We're rolling out Closing Thoughts one day early, because the weekend was incredibly messy. There's panic in the saves market right now. All the major indices are down.
In fact, when Chris Perez(notes) issued his third walk on Sunday it nearly triggered the Borowski Rule, which would have resulted in an automatic one-hour suspension of add/drops. The trading desk is like a war zone.
It's madness. Below you'll find an updated snapshot of every team's bullpen situation, followed by the usual collection of player notes. Please try to remain calm during this period of upheaval. There are always buying opportunities.
• Trevor Hoffman(notes), baseball's all-time saves leader, did not have an easy series against St. Louis. He blew saves on Friday and Sunday, allowing five earned runs and three homers in the process. "It's embarrassing," he later said. Albert Pujols(notes) and Matt Holliday(notes) went deep in consecutive at-bats against Hoffman on Sunday, so that was clearly a degree-of-difficulty save situation. He still lucked into the win, too, so his owners got something for their pain. There are no job security issues with Hoffman, of course. When they install a countdown banner in your home park, you're safe. The Brewers would almost certainly send Hoffman to the DL with a make-believe injury before turning over the ninth to LaTroy Hawkins(notes). Milwaukee gets the Cubs and Nats this week, so the immediate setup is favorable.
• Baltimore's Michael Gonzalez(notes) has allowed five hits, four walks and four earned runs in two innings of work so far this season. Manager Dave Trembley basically gave Gonzalez a timeout on Sunday. Jim Johnson is next in line to close for the O's, but — as Scott Pianowski pointed out on Friday — Gonzalez has a two-year, $12 million deal, so he won't simply be kicked to the curb. Koji Uehara(notes) (hamstring) could be a dark horse saves candidate here when he returns from the DL. Gigantic minor leaguer Kam Mickolio(notes) (6-foot-9) is an option, too. The Baltimore Sun wants readers to select the next O's closer, which doesn't really seem like the worst idea.
• If you caught either Sunday's Closing Time or Saturday's Weekly Rundown, then you already know about the Frank Francisco(notes) implosion. He's off to a brutal early start — 2.0 IP, 8 H, 6 ER, 2 BB — and has been relieved of closing duties, at least temporarily. Flame-throwing Neftali Feliz(notes) is the interim closer. Rangers manager Ron Washington has expressed confidence in Francisco publicly, but I really think Evan Grant of the Dallas Morning News has it right when he frames the situation this way: "In reality, though, the job is likely lost until Feliz proves he can't do it." Francisco's velocity has been in the 90-92 range, a few ticks below where he was in 2009.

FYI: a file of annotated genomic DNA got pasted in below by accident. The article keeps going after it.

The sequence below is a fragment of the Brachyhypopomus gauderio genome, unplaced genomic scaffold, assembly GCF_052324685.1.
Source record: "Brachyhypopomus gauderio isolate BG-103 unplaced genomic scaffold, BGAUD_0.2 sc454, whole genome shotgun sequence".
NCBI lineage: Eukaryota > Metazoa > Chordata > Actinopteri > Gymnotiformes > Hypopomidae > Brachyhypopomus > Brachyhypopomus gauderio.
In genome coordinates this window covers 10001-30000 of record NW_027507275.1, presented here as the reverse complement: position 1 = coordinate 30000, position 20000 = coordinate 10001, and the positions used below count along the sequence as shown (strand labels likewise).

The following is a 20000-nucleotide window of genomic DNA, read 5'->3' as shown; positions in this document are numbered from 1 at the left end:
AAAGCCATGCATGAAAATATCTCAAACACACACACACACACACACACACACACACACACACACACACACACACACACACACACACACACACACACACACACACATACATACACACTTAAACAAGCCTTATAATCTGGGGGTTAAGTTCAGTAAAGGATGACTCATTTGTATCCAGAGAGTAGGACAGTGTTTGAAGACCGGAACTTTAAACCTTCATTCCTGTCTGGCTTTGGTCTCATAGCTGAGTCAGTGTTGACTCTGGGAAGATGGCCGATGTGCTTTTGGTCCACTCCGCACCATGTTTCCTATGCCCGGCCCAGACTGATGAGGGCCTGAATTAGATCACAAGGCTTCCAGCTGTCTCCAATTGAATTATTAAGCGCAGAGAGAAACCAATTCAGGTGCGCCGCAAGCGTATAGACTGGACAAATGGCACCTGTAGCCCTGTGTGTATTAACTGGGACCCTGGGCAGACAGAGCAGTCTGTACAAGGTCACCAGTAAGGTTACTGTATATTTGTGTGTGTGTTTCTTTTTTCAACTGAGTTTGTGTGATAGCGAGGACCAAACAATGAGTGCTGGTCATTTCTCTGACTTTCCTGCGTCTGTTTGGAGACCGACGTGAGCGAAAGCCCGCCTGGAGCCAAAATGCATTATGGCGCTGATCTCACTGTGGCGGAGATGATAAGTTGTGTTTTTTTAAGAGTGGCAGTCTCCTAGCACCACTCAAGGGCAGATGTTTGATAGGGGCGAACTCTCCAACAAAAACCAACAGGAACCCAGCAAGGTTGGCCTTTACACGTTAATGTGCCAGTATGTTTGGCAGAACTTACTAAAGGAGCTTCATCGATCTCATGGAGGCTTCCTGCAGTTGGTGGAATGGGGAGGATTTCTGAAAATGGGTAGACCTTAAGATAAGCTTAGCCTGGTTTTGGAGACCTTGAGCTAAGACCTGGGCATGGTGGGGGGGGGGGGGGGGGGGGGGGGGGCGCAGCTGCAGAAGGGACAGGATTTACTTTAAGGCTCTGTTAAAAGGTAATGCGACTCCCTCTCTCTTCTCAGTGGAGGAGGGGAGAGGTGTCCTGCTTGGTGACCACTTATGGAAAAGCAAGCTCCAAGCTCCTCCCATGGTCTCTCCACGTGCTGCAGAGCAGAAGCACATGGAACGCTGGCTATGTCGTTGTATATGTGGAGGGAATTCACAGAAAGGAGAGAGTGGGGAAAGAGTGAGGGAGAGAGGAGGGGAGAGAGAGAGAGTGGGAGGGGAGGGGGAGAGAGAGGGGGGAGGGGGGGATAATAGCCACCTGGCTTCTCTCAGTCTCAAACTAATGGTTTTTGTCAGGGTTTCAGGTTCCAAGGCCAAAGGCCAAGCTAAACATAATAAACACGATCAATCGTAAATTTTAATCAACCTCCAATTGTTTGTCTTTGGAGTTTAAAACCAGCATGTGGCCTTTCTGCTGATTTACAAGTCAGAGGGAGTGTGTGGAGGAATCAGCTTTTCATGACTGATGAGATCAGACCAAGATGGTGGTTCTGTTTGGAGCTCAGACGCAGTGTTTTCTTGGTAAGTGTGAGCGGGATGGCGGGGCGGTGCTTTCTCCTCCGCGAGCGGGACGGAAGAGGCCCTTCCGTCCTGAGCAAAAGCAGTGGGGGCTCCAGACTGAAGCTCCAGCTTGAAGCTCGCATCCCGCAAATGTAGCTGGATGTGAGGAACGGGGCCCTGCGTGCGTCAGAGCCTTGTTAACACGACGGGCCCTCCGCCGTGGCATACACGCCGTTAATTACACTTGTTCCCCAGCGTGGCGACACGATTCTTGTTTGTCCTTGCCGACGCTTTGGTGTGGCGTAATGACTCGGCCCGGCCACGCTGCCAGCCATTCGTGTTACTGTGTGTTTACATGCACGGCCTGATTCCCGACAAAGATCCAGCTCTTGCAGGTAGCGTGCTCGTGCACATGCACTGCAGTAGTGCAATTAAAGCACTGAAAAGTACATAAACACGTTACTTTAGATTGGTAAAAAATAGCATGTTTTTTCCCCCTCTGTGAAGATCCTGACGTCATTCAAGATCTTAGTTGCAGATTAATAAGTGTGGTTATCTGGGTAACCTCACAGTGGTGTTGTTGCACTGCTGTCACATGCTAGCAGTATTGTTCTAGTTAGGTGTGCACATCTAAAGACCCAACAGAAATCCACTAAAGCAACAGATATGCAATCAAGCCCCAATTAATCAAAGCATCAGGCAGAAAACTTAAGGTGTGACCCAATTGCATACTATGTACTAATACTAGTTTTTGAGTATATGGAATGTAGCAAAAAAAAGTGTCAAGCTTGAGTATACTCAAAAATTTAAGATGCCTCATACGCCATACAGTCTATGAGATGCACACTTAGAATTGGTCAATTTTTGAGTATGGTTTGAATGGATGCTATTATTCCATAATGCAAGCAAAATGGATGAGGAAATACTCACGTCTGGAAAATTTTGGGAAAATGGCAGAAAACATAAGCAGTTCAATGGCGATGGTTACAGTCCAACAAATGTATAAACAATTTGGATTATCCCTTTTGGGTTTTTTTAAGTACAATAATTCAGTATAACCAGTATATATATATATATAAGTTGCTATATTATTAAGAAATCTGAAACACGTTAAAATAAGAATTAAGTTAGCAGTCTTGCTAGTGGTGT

• Kevin Gregg(notes) picked up a pair of saves at Baltimore on Friday and Sunday, while Jason Frasor(notes) closed out wins on Thursday and Saturday. When you have save situations in every game, this sort of thing happens. Frasor hasn't lost his job; there's just a lot of closing work to go around in Toronto right now.
• We mentioned Chris Perez's multi-walk performance above, so we should probably discuss the details down here. He was a mess on Sunday when asked to record a four-out save. Perez walked three batters, allowed three hits, and only found the strike zone on just 17 of his 37 pitches. His wild pitch allowed the winning run to score. (Although in fairness to Perez, Lou Marson(notes) has to block that ball. Video here). No one's threatening Perez at the moment, but Kerry Wood(notes) is playing catch, and a mound session isn't far off.
• Huston Street(notes) has been performing "strengthening exercises" (great euphemism), and should begin a throwing program later this week. Franklin Morales(notes) has saved two games in Street's absence thus far, though he hasn't managed to strike anyone out yet.
• Brad Lidge(notes) (knee, elbow) made a rehab appearance at Single-A Clearwater on Saturday, and he was rocked. He allowed three doubles and a walk in two-thirds of an inning, striking out no one. His fastball velocity was reportedly 89-91 mph. Lidge is scheduled to pitch again on Monday.
• Here's a name to file away: Sergio Santos(notes). He's a converted infielder with an absolute cannon (95-98 mph). On Friday, Santos entered a tight game for the White Sox with the bases loaded and two outs, and he K'd Delmon Young(notes) on a rather nasty slider. "This kid has no fear," said Ozzie Guillen.
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